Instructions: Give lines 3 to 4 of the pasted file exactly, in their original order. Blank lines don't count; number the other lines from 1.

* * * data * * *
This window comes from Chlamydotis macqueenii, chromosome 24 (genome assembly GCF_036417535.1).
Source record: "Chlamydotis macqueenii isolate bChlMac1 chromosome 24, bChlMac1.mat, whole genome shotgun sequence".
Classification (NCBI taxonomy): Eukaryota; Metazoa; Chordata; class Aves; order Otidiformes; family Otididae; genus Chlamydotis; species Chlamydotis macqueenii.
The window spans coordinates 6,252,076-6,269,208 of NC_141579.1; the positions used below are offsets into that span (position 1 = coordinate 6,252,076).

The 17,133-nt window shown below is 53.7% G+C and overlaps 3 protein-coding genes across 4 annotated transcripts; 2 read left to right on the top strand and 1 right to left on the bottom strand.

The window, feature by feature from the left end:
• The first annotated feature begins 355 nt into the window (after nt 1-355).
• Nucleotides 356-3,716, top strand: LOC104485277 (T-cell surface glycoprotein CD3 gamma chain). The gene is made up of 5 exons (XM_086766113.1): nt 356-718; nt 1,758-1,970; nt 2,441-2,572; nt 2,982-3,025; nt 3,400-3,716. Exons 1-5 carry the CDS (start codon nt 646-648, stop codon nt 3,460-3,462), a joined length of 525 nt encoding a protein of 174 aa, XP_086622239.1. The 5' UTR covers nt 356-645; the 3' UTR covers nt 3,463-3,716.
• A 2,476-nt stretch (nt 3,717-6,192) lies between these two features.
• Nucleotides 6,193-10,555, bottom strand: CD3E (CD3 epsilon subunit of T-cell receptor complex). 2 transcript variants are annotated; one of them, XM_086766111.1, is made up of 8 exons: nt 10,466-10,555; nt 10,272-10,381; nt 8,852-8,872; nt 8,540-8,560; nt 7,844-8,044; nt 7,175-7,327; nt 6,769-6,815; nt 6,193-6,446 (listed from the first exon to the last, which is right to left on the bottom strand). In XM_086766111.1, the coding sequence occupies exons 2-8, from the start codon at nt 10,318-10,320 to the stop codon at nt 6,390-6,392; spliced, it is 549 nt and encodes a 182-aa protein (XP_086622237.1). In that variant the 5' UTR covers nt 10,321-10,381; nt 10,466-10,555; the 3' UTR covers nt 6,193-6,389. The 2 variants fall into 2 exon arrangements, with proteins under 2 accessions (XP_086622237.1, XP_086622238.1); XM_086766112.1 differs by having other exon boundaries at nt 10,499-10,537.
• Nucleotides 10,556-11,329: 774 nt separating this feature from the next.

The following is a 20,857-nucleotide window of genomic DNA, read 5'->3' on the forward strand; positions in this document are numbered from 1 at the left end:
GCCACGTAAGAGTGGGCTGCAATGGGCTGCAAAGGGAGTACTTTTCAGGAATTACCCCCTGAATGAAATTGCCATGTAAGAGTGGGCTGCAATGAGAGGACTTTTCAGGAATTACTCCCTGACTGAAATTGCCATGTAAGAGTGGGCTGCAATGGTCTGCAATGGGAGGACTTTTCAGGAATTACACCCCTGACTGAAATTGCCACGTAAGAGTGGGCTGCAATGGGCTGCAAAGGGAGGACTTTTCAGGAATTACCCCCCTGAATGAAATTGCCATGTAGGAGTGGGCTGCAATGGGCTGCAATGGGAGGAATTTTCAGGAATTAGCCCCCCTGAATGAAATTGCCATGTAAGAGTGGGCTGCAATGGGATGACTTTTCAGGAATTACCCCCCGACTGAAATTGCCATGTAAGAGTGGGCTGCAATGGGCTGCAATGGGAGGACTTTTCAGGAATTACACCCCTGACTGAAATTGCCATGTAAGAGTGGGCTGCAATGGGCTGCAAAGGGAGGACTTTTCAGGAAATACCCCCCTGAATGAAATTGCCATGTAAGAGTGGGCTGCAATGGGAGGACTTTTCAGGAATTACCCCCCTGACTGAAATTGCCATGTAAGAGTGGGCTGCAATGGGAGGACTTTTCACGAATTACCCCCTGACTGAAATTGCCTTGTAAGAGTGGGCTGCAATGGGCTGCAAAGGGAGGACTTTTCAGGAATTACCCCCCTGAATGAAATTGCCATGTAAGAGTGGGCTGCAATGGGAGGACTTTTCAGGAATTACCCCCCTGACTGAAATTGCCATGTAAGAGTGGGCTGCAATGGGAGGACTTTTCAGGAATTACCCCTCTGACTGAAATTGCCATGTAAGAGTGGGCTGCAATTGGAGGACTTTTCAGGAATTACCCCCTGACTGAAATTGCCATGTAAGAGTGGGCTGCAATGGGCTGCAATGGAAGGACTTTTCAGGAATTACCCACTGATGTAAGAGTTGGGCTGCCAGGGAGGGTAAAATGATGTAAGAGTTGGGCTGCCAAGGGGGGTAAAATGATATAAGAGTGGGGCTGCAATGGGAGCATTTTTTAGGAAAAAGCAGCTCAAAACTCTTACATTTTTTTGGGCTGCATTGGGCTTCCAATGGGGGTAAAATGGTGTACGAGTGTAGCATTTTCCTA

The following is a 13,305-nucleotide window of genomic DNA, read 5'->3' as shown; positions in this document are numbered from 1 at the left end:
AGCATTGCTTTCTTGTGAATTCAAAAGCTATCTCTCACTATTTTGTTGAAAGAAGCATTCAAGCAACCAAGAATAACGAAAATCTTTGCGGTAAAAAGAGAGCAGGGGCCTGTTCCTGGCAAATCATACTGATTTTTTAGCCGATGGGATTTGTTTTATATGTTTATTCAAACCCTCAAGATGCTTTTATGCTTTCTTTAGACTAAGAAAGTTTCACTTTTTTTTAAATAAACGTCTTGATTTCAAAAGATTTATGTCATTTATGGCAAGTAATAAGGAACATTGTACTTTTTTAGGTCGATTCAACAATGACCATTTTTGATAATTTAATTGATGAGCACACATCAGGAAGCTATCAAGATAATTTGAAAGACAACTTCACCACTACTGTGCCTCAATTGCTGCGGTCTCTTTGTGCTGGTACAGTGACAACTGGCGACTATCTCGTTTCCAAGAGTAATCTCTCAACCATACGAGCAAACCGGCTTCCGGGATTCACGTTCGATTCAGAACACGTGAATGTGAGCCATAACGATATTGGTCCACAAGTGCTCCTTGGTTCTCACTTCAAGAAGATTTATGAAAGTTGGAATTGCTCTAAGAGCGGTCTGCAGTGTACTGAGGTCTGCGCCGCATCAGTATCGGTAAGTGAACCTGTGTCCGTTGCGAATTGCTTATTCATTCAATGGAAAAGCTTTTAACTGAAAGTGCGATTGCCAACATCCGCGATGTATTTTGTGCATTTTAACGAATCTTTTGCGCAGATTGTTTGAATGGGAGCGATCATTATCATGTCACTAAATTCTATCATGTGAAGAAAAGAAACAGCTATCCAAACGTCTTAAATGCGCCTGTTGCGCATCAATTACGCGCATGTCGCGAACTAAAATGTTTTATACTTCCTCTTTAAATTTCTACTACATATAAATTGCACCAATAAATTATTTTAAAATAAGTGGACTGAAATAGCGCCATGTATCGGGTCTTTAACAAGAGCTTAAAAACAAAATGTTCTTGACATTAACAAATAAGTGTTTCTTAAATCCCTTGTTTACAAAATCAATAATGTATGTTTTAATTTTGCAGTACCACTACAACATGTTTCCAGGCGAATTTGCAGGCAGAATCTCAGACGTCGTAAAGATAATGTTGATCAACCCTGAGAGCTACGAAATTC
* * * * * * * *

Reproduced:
Classification (NCBI taxonomy): Eukaryota; Metazoa; Chordata; class Aves; order Otidiformes; family Otididae; genus Chlamydotis; species Chlamydotis macqueenii.
The window spans coordinates 6,252,076-6,269,208 of NC_141579.1; the positions used below are offsets into that span (position 1 = coordinate 6,252,076).